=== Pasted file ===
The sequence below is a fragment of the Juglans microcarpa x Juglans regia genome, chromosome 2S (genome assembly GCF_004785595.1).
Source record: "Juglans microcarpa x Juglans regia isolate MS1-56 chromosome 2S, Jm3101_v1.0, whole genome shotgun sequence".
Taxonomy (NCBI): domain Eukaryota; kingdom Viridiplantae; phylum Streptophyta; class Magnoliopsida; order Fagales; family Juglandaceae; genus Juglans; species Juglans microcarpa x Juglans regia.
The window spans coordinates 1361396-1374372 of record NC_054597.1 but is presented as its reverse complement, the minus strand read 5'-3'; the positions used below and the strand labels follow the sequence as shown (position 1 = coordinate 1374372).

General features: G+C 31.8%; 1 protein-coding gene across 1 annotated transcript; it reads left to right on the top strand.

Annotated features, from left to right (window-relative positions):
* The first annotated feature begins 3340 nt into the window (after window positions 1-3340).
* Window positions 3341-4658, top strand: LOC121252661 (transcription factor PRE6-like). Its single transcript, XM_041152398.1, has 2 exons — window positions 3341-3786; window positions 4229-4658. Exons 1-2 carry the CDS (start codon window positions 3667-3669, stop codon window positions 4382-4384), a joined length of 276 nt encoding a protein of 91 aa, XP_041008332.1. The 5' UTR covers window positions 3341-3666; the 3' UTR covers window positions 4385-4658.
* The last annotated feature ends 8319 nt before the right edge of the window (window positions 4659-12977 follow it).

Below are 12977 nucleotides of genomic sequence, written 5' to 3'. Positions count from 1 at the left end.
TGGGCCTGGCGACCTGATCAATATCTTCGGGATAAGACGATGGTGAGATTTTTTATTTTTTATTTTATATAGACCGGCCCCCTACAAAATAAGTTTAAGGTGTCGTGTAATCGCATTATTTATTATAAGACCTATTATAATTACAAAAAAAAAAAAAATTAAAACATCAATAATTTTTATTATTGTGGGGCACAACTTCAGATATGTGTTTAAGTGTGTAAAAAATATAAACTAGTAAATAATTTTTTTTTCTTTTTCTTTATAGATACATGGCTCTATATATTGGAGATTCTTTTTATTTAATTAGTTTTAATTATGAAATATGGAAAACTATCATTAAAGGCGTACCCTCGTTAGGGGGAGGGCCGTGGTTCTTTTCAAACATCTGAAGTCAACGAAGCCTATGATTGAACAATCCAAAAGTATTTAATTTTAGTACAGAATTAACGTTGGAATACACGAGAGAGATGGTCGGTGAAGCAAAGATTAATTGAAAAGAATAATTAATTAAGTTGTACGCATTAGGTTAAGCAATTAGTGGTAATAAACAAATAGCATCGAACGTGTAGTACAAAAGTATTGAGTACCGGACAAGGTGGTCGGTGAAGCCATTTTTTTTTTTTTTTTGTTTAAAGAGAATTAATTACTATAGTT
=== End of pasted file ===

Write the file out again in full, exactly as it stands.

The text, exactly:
The sequence below is a fragment of the Juglans microcarpa x Juglans regia genome, chromosome 2S (genome assembly GCF_004785595.1).
Source record: "Juglans microcarpa x Juglans regia isolate MS1-56 chromosome 2S, Jm3101_v1.0, whole genome shotgun sequence".
Taxonomy (NCBI): domain Eukaryota; kingdom Viridiplantae; phylum Streptophyta; class Magnoliopsida; order Fagales; family Juglandaceae; genus Juglans; species Juglans microcarpa x Juglans regia.
The window spans coordinates 1361396-1374372 of record NC_054597.1 but is presented as its reverse complement, the minus strand read 5'-3'; the positions used below and the strand labels follow the sequence as shown (position 1 = coordinate 1374372).

General features: G+C 31.8%; 1 protein-coding gene across 1 annotated transcript; it reads left to right on the top strand.

Annotated features, from left to right (window-relative positions):
* The first annotated feature begins 3340 nt into the window (after window positions 1-3340).
* Window positions 3341-4658, top strand: LOC121252661 (transcription factor PRE6-like). Its single transcript, XM_041152398.1, has 2 exons — window positions 3341-3786; window positions 4229-4658. Exons 1-2 carry the CDS (start codon window positions 3667-3669, stop codon window positions 4382-4384), a joined length of 276 nt encoding a protein of 91 aa, XP_041008332.1. The 5' UTR covers window positions 3341-3666; the 3' UTR covers window positions 4385-4658.
* The last annotated feature ends 8319 nt before the right edge of the window (window positions 4659-12977 follow it).

Below are 12977 nucleotides of genomic sequence, written 5' to 3'. Positions count from 1 at the left end.
TGGGCCTGGCGACCTGATCAATATCTTCGGGATAAGACGATGGTGAGATTTTTTATTTTTTATTTTATATAGACCGGCCCCCTACAAAATAAGTTTAAGGTGTCGTGTAATCGCATTATTTATTATAAGACCTATTATAATTACAAAAAAAAAAAAAATTAAAACATCAATAATTTTTATTATTGTGGGGCACAACTTCAGATATGTGTTTAAGTGTGTAAAAAATATAAACTAGTAAATAATTTTTTTTTCTTTTTCTTTATAGATACATGGCTCTATATATTGGAGATTCTTTTTATTTAATTAGTTTTAATTATGAAATATGGAAAACTATCATTAAAGGCGTACCCTCGTTAGGGGGAGGGCCGTGGTTCTTTTCAAACATCTGAAGTCAACGAAGCCTATGATTGAACAATCCAAAAGTATTTAATTTTAGTACAGAATTAACGTTGGAATACACGAGAGAGATGGTCGGTGAAGCAAAGATTAATTGAAAAGAATAATTAATTAAGTTGTACGCATTAGGTTAAGCAATTAGTGGTAATAAACAAATAGCATCGAACGTGTAGTACAAAAGTATTGAGTACCGGACAAGGTGGTCGGTGAAGCCATTTTTTTTTTTTTTTTGTTTAAAGAGAATTAATTACTATAGTT